In the last few weeks there have been clear signals from the U.S. credit market of an increasing level of stress at the weaker end of the credit spectrum. Perhaps the most telling data point that we’ve seen is the…
In the last few weeks there have been clear signals from the U.S. credit market of an increasing level of stress at the weaker end of the credit spectrum. Perhaps the most telling data point that we’ve seen is the sharp drop in total high-yield borrowing (junk bonds and leveraged loans combined), which according to Moody’s plunged by 37% in the third quarter from a year ago. For the 12-month period, total high-yield issuance is down 29% from the 12-month all-time peak recorded in 2013.
And in October, according to S&P Capital IQ’s LCD, the trend became even more pronounced, with only seven junk-bond deals clearing through last week, for a meager total of $3.7 billion.
Does this unease in the credit market portend trouble for the deal market? Certainly, risk aversion among credit investors and a souring of appetite for junk bonds can quickly translate into a limitation on the availability of financing for leveraged M&A activity. As the Wall Street Journal reported recently, a few large leveraged transactions, such as Olin Corp’s acquisition of a division from Dow Chemical and Altice’s purchase of Cablevisions Systems, have recently encountered tepid appetite from credit market investors, with the result that both deals only cleared after being scaled back and repriced at higher than anticipated levels.
But the Olin and Altice transactions both closed since the bankers were able to increase the size of the second lien loan financings to make up for the shortfall in the size of the junk bond financings. So for borrowers willing and able to provide collateral or live with loan covenants, there is still liquidity available to fund leveraged transactions.
The primary damage so far has been confined to weaker credits. There has clearly been a flight to quality in the corporate credit market, with credit investors shunning or reducing their exposure to distressed high yield debt and loading up on higher rated paper. As a result, as S&P notes in its most recent LCD report – it’s been a rotten year for distressed and defaulted loan paper, with the annual returns of performing leveraged loans (shown in red bars in the graph below) up a modest 2.4% year-to-date compared to the returns on defaulted loans (shown in the blue bars) which have collapsed by – 33.6%. As a result, this year is shaping up to be the worst performance at the risky end of the leveraged loan market since the financial crisis in 2008, with the widest spread between the losses on defaulted loans and the gains on performing loans.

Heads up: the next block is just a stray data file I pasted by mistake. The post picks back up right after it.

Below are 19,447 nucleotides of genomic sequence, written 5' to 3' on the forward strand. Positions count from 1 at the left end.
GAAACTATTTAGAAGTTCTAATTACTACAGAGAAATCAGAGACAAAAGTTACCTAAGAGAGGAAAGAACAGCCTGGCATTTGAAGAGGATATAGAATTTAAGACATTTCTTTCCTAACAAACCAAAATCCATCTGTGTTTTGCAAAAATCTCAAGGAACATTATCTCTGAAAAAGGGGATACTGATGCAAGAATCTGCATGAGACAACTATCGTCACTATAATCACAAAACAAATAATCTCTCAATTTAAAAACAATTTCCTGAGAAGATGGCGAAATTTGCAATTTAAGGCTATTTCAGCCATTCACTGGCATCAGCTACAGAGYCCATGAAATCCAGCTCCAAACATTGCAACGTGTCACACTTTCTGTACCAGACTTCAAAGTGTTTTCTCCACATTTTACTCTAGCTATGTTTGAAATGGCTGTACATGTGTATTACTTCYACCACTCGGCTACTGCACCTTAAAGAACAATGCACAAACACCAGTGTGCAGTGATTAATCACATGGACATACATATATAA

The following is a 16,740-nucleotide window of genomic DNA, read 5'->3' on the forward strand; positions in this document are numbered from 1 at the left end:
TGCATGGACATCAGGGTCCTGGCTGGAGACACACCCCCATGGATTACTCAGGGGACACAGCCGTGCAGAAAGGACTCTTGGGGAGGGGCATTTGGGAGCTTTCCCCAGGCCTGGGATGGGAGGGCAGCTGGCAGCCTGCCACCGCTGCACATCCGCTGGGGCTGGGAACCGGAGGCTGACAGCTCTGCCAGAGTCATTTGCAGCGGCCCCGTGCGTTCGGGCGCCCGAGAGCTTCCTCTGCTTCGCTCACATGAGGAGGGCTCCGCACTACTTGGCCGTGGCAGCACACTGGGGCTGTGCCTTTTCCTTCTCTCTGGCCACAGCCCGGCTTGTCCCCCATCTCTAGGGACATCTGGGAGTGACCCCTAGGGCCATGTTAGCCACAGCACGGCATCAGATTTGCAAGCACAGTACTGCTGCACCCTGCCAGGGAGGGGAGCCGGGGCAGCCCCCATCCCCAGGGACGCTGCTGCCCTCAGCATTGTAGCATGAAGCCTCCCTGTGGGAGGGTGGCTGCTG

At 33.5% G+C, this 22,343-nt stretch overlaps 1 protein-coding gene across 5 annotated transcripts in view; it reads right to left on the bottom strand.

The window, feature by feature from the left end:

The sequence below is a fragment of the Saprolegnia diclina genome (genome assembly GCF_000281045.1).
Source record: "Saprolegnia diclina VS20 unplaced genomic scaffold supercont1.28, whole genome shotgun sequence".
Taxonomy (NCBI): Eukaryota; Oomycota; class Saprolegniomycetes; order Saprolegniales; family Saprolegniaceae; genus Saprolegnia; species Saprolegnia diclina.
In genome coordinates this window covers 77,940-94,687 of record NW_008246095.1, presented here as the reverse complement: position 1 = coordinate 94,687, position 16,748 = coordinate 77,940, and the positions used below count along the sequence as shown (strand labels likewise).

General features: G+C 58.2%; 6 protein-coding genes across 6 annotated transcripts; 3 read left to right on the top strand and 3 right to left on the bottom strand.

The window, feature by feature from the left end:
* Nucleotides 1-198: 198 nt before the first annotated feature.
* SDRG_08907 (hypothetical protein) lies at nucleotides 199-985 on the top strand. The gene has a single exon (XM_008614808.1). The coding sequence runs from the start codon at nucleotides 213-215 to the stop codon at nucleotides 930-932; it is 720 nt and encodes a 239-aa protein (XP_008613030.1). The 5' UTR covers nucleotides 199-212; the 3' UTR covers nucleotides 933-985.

Given this rotation in the credit markets, it seems reasonable to expect an increase in the general default rate (which has been at historically low levels in the last few years thanks to the Fed’s policy of quantitative easing), as weaker companies face more difficulty when it comes time to refinance. But in and of itself, the increased level of stress faced by weaker credits does not necessarily pose an immediate threat to the general deal marketplace or the prospects for the overall U.S. economy. In fact, more caution among credit market investors may actually be a good thing at this point in the credit cycle inasmuch as it helps us avoid some of the excesses and ridiculously over-leveraged deals that came to market in 2006 and 2007 during the run up to the last market crisis, which might make the next downturn less severe, whenever it arrives. In the meantime, interest rates remain low and credit is still available for stronger and medium grade credits, so the deal economy continues to motor along.